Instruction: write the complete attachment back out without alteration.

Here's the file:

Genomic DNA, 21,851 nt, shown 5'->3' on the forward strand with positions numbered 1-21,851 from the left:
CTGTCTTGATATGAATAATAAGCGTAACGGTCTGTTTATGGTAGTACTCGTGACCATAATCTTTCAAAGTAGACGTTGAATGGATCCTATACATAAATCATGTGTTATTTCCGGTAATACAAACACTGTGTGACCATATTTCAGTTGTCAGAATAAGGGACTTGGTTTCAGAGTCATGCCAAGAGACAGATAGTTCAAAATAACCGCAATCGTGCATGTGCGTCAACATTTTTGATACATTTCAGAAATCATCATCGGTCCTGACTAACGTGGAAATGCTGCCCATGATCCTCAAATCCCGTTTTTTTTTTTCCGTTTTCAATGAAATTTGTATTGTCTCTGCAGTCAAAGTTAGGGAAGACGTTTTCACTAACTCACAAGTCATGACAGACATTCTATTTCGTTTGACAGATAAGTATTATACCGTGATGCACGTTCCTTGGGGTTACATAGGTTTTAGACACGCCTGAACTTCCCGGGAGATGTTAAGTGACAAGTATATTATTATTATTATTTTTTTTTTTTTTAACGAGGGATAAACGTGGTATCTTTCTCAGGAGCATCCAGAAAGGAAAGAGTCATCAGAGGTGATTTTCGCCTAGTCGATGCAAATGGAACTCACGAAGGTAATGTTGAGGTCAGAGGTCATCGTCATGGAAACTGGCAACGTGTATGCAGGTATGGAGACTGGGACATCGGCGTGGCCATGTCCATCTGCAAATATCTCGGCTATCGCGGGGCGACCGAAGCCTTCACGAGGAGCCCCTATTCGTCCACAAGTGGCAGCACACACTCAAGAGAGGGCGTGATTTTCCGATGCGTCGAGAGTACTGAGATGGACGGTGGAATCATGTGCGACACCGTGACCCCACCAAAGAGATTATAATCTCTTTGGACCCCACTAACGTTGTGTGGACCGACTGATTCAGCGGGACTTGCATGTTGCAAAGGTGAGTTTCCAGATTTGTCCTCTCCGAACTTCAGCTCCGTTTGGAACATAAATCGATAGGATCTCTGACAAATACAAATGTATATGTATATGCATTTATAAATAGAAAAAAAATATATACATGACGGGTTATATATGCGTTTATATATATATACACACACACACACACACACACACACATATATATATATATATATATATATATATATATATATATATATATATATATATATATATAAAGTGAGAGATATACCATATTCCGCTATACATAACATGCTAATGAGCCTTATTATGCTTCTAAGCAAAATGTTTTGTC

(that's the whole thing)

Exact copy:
Genomic DNA, 21,851 nt, shown 5'->3' on the forward strand with positions numbered 1-21,851 from the left:
CTGTCTTGATATGAATAATAAGCGTAACGGTCTGTTTATGGTAGTACTCGTGACCATAATCTTTCAAAGTAGACGTTGAATGGATCCTATACATAAATCATGTGTTATTTCCGGTAATACAAACACTGTGTGACCATATTTCAGTTGTCAGAATAAGGGACTTGGTTTCAGAGTCATGCCAAGAGACAGATAGTTCAAAATAACCGCAATCGTGCATGTGCGTCAACATTTTTGATACATTTCAGAAATCATCATCGGTCCTGACTAACGTGGAAATGCTGCCCATGATCCTCAAATCCCGTTTTTTTTTTTCCGTTTTCAATGAAATTTGTATTGTCTCTGCAGTCAAAGTTAGGGAAGACGTTTTCACTAACTCACAAGTCATGACAGACATTCTATTTCGTTTGACAGATAAGTATTATACCGTGATGCACGTTCCTTGGGGTTACATAGGTTTTAGACACGCCTGAACTTCCCGGGAGATGTTAAGTGACAAGTATATTATTATTATTATTTTTTTTTTTTTTAACGAGGGATAAACGTGGTATCTTTCTCAGGAGCATCCAGAAAGGAAAGAGTCATCAGAGGTGATTTTCGCCTAGTCGATGCAAATGGAACTCACGAAGGTAATGTTGAGGTCAGAGGTCATCGTCATGGAAACTGGCAACGTGTATGCAGGTATGGAGACTGGGACATCGGCGTGGCCATGTCCATCTGCAAATATCTCGGCTATCGCGGGGCGACCGAAGCCTTCACGAGGAGCCCCTATTCGTCCACAAGTGGCAGCACACACTCAAGAGAGGGCGTGATTTTCCGATGCGTCGAGAGTACTGAGATGGACGGTGGAATCATGTGCGACACCGTGACCCCACCAAAGAGATTATAATCTCTTTGGACCCCACTAACGTTGTGTGGACCGACTGATTCAGCGGGACTTGCATGTTGCAAAGGTGAGTTTCCAGATTTGTCCTCTCCGAACTTCAGCTCCGTTTGGAACATAAATCGATAGGATCTCTGACAAATACAAATGTATATGTATATGCATTTATAAATAGAAAAAAAATATATACATGACGGGTTATATATGCGTTTATATATATATACACACACACACACACACACACACACATATATATATATATATATATATATATATATATATATATATATATATATATATATATATAAAGTGAGAGATATACCATATTCCGCTATACATAACATGCTAATGAGCCTTATTATGCTTCTAAGCAAAATGTTTTGTC